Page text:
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Civil War group has modern charitable goals in mind

Jan. 8, 2013

Elegantly dressed ladies and gentlemen swept the ballroom of the Wauwatosa Woman's Club in a style harking back to Civil War days.

The West Side Soldiers Aid Society, a group from Hales Corners, hosted the event Saturday with a particular purpose - in this case, to raise money for jerseys for the adaptive cycling team of the spinal cord injury center at the Veterans Association Hospital - but with grander traditions in mind.

Civil roots

The current West Side Soldiers Aid Society began in 2003 as homage to a group by the same name that was created to help destitute Civil War veterans from 1862 to 1867.

The group was and is led by women, which may not seem too unique now but was a controversial and pioneering group for their time, according to member Patricia Lynch. The original group took up what they called a "sacred duty" of protecting soldiers postwar after witnessing destitute soldiers at churches and on the street around Milwaukee.

Lynch wears a dress that is a complete re-creation of a dress worn by Fanny Burling Buttrick, one of the original lady managers from the Civil War-era West Side Soldiers Aid Society. Her husband was an officer and she would often accompany him to the battlefield, sometimes cooking the officer's breakfast with cannonballs screaming over her head. Many of the modern group's 65 members have picked an original member to emulate.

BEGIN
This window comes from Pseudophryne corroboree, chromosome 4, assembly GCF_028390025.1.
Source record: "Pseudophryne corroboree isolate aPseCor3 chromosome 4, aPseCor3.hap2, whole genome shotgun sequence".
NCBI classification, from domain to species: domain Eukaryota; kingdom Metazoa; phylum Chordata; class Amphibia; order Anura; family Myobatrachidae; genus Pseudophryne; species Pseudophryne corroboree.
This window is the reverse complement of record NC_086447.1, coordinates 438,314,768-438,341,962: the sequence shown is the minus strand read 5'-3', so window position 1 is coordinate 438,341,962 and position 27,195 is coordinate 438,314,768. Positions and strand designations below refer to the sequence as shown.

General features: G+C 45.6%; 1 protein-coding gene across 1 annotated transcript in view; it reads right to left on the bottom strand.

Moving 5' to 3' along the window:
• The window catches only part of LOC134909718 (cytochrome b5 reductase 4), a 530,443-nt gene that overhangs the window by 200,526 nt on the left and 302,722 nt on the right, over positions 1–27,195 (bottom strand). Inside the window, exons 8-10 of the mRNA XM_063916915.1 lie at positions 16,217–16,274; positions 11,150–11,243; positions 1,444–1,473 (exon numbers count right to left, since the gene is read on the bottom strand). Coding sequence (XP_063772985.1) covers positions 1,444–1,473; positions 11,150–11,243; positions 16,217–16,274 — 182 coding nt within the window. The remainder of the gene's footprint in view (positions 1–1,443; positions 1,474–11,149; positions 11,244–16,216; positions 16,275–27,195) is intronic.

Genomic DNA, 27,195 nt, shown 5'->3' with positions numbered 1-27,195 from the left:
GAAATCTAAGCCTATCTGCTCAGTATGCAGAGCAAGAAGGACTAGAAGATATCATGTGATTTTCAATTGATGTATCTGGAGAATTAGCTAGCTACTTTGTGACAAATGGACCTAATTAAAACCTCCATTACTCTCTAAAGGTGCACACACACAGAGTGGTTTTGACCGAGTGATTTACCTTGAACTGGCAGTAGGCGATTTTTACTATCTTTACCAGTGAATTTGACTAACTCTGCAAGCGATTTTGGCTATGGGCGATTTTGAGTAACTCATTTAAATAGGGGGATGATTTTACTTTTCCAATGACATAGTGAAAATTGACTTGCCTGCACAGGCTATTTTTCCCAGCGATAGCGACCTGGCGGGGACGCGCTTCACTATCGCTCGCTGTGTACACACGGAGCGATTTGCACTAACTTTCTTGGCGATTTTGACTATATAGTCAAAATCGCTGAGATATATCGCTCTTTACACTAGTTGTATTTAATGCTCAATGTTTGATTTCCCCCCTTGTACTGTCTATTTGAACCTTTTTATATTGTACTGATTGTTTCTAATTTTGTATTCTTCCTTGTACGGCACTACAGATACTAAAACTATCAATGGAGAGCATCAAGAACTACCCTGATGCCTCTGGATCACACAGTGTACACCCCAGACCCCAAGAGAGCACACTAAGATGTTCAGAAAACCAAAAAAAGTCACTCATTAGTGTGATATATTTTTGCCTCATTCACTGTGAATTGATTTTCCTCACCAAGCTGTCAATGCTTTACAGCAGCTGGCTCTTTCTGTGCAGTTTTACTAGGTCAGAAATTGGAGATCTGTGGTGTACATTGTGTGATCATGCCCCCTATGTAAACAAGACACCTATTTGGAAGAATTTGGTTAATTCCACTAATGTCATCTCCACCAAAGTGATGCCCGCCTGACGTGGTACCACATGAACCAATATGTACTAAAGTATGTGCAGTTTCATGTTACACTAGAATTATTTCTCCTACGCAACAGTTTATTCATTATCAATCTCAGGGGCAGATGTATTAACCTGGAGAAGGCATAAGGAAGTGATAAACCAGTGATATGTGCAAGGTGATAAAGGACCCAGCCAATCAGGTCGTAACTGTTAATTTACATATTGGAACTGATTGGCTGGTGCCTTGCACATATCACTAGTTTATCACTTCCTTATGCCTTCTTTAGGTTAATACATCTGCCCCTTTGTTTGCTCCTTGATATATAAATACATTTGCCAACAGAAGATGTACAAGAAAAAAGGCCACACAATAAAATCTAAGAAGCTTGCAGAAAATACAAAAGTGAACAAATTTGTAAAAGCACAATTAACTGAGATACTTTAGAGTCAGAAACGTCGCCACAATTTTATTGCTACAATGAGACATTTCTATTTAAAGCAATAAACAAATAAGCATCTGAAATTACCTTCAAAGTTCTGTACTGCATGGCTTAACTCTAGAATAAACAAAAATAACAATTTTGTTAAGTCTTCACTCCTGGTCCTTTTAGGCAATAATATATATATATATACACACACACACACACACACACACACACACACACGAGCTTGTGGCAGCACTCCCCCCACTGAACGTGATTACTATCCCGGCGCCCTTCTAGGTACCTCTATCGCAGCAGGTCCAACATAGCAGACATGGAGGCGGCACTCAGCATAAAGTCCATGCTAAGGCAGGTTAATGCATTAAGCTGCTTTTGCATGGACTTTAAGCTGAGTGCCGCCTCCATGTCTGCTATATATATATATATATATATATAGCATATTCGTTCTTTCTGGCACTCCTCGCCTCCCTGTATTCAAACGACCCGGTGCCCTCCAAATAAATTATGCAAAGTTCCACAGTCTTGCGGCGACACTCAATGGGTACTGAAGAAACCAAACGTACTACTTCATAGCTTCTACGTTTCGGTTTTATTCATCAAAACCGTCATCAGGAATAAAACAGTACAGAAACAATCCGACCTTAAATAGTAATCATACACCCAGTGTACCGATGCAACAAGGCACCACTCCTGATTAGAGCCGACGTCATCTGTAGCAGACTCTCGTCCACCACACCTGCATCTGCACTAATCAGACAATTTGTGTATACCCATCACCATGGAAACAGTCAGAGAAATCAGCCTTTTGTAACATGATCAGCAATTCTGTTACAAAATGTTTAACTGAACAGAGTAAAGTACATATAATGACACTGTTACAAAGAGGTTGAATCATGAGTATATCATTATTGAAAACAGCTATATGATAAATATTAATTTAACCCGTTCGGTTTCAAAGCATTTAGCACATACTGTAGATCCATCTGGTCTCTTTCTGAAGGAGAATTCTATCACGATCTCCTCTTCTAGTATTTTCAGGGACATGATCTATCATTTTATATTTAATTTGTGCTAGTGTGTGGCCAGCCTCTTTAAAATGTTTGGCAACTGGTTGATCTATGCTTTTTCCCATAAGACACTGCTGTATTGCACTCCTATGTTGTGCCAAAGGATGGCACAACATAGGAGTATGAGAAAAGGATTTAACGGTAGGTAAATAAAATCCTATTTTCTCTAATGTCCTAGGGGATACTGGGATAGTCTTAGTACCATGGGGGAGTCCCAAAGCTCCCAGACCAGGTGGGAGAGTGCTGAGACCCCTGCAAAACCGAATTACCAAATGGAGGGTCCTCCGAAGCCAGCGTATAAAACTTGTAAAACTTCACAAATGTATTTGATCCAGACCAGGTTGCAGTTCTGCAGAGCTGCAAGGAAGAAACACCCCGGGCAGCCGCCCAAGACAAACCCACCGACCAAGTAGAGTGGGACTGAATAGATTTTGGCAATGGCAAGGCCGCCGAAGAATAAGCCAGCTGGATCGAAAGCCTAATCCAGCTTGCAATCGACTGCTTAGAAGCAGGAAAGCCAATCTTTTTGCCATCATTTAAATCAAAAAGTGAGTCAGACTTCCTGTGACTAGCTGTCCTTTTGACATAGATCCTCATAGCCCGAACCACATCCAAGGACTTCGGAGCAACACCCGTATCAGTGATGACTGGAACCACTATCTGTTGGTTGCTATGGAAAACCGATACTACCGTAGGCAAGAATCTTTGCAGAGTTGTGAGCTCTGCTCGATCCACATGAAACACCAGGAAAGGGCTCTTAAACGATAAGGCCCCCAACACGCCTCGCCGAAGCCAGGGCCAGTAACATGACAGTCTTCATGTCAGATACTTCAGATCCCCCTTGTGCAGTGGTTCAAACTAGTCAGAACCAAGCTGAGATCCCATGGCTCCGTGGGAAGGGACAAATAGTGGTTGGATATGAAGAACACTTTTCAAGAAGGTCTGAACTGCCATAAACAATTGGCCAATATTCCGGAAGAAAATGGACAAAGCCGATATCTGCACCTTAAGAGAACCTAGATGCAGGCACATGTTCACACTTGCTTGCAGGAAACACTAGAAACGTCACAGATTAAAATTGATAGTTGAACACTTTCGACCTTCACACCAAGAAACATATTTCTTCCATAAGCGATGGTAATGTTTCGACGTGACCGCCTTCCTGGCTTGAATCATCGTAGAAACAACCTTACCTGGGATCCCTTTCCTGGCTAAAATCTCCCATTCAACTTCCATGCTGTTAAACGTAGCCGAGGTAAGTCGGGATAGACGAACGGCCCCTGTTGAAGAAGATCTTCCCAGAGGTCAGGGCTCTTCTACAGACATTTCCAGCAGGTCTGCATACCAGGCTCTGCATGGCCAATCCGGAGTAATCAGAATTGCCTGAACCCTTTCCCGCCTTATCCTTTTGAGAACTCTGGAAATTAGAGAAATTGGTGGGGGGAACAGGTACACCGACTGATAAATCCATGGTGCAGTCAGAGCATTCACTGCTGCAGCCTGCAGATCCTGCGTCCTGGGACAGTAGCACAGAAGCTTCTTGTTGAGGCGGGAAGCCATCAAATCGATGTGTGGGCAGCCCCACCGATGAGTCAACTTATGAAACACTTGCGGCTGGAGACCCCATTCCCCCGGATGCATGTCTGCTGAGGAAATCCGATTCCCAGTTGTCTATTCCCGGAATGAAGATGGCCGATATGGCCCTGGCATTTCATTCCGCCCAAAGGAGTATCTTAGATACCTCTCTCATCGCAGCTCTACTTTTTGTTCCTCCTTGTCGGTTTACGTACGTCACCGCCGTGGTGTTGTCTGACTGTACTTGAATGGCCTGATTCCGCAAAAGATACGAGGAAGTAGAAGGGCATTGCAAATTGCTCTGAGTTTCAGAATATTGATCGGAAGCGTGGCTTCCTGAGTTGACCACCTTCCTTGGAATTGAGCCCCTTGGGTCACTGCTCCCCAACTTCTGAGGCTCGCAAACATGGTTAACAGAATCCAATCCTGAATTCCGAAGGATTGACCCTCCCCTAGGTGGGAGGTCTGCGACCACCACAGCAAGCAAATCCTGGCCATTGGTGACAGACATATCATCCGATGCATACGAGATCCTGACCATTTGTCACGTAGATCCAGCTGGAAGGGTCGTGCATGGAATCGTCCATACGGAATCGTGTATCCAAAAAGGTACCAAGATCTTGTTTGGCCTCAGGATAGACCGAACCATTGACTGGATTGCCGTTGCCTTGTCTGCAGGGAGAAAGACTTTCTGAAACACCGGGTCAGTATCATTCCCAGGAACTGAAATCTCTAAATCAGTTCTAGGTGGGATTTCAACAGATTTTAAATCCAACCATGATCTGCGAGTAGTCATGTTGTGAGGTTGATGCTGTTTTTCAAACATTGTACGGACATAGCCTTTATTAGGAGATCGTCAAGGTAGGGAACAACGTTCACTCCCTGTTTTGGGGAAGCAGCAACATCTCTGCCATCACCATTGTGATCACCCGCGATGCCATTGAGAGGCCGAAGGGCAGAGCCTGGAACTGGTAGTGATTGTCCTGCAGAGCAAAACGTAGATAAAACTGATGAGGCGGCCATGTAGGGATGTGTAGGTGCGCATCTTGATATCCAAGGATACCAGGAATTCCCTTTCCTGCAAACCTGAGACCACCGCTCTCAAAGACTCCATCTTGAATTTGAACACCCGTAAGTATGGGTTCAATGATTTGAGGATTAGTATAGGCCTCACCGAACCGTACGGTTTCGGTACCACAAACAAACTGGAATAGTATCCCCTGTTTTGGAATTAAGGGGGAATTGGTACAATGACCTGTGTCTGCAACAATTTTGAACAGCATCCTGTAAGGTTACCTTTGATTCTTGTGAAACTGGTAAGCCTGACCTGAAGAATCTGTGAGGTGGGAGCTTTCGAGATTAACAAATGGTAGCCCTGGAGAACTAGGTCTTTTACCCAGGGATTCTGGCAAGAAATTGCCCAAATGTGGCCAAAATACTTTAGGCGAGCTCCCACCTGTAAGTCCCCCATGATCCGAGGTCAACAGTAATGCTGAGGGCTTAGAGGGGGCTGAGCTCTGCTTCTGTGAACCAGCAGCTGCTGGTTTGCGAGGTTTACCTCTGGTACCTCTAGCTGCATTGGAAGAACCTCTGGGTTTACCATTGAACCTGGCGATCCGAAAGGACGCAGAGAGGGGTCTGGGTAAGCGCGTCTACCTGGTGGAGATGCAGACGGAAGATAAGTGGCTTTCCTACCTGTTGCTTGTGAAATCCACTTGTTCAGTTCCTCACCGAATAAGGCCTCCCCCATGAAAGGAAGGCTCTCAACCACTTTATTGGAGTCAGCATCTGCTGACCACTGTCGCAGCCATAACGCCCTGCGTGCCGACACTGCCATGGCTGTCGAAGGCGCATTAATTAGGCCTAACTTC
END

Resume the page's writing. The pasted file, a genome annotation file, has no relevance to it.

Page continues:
Buttrick and the original ladies of the West Side Soldiers Aid Society were cast as "angels of mercy" for their work taking care of soldiers. Lynch, a caregiver and history buff, wants to dispel some of those rumors. The angels of mercy were not clad in white gleaming linen. According to her, they had a very dirty job of bandaging wounds, cooking in dirty conditions and pounding the pavement for the soldiers.

The work of the original West Side Soldiers Aid Society ended with the purchase of the grounds that are now the VA Medical Center in Milwaukee.

A Social affair

Not only do the women try to refresh our memory of Civil War-era caregivers, but a branch of them called the West Side Victorian Dancers working to rekindle the social aspect dance while raising money for veterans.

"Social dance was kind of glue for the community," Lynch said. "Young people were introduced into society in dances and it was the place for young people to have some unchaperoned moments on the dance floors. The dance teachers of the 19th century believed that dance was essential for health."

A social dance is a social gathering that branches to be more than just a dance. It is coordinated, much like a square dance, with its own set of rules and social conduct. One rule is if a man brings his wife to a fancy dance, he must only dance with her once or twice and must make himself available for all women at the dance.

A tableau - some form of short skit, either a sing-along, a skit or a re-enactment of a play - is introduced in the middle of the dance. Saturday's dance, for instance, saw a re-enactment of the witch scene from Hamlet.

Guests are encouraged to dress in costume at the social dance. Women can wear shorter skirts to show off some ankle.

Paying a debt

The Saturday event cost $15 and all proceeds went to charity. The WSSA has raised $1,500 for the jersey project so far and have also raised $2,000 for the Fisher House of Wisconsin. They also hold quilt raffles in April, with the funding going to the Fisher House.

The women continue to hold ballroom dances in Hales Corners Village Hall every second and fourth Tuesday. Their next event is slated for Jan. 26 at the Hales Corners Library and is free.

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